What is a pozzo or pozzi, you ask? Well, I'll tell you. Read on.
Venice is a city that sits in a saltwater lagoon. It is an island...well, several islands...like about 117 islands. The point is that fresh water is very difficult to find when you are on an island surrounded by saltwater. That's where the marvelous invention of the pozzi come in.
A pozzo is a well, where pozzi is its plural. A typical well is created by digging or drilling down until one finds fresh, potable water. This has been done for centuries. But in Venice, if one digs down to water, it will be that same old saltwater that surrounds and permeates the city of Venice. So, how is a Venetian well different that those of the millennia?
The Venetian engineers who designed and constructed the pozzi knew at what level the lagoon's non-potable water sat under the buildings and open spaces (campi) of Venice. The foundational 'ground' elevation of Venice was created by driving millions and millions of tree trunks into the mud of the lagoon. The church of Santa Maria della Salute that I mentioned a couple of weeks ago had over one-million trees just for its own foundation. These pilings and the soil packed around and on them were used to raise the ground level upon which the city was built to a consistent level.
These engineers knew that they could dig out the area under the campi to a certain level to create huge stone-lined cisterns for storage of rain water. After excavation of a campo, stonework was laid down on the bottom. Stonework was also laid down to form the walls of these large cisterns, as well as a loose stone cylinder which would make up the pit of the well . Then, the stone-lined excavation was filled with sand and covered with loose-fitting paving stones. Finally, a stone well (you know, like a wishing well) was set up in the middle of the campo right above the stone cylinder. Got it? If not, here is a nice cross-sectional drawing of a typical pozzo.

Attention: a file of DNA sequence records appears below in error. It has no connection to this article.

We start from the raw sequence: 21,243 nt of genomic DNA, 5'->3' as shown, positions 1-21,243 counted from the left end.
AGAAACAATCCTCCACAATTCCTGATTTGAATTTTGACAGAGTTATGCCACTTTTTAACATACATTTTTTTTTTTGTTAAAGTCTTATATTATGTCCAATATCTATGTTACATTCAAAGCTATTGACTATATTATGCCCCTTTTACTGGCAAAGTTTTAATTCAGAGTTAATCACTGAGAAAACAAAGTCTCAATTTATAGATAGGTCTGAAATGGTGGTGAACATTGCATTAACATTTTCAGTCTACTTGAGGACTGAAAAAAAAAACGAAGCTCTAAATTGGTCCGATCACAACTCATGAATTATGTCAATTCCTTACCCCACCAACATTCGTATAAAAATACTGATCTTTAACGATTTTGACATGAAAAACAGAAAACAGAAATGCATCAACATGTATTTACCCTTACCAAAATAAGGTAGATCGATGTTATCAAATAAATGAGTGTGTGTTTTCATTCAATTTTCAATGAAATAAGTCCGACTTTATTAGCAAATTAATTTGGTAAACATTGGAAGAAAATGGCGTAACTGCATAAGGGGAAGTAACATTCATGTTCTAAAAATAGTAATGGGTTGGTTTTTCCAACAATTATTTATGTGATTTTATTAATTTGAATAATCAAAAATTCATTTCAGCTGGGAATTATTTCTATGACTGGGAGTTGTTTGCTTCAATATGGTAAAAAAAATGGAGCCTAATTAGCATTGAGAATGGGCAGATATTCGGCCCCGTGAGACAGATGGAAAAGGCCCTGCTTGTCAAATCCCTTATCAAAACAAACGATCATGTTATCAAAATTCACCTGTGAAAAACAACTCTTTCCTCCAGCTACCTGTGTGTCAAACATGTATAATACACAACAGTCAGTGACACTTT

So, all that was needed now was for the rains to fall upon the city of Venice. That rain water seeped through the loose-fitting paving stones of the compo and collected within the sands of the cistern. Viola' -- water for the citizens of Venice.
I hope that you have enjoyed finding out a bit about how the Venetians kept hydrated over the centuries. Today, excellent, fresh water is brought down from the Italian alps, which one can actually see from the campanile of Venice on a clear day.
Each of the photos you see above took a good while for me to get it to the point of being presentable to you. Again, my goal is to give to you an ancient Venice -- a Venice of another time. In next week's article, I'll show you a number of before-and-after transformation which lead to these pozzi images.
Ciao for now,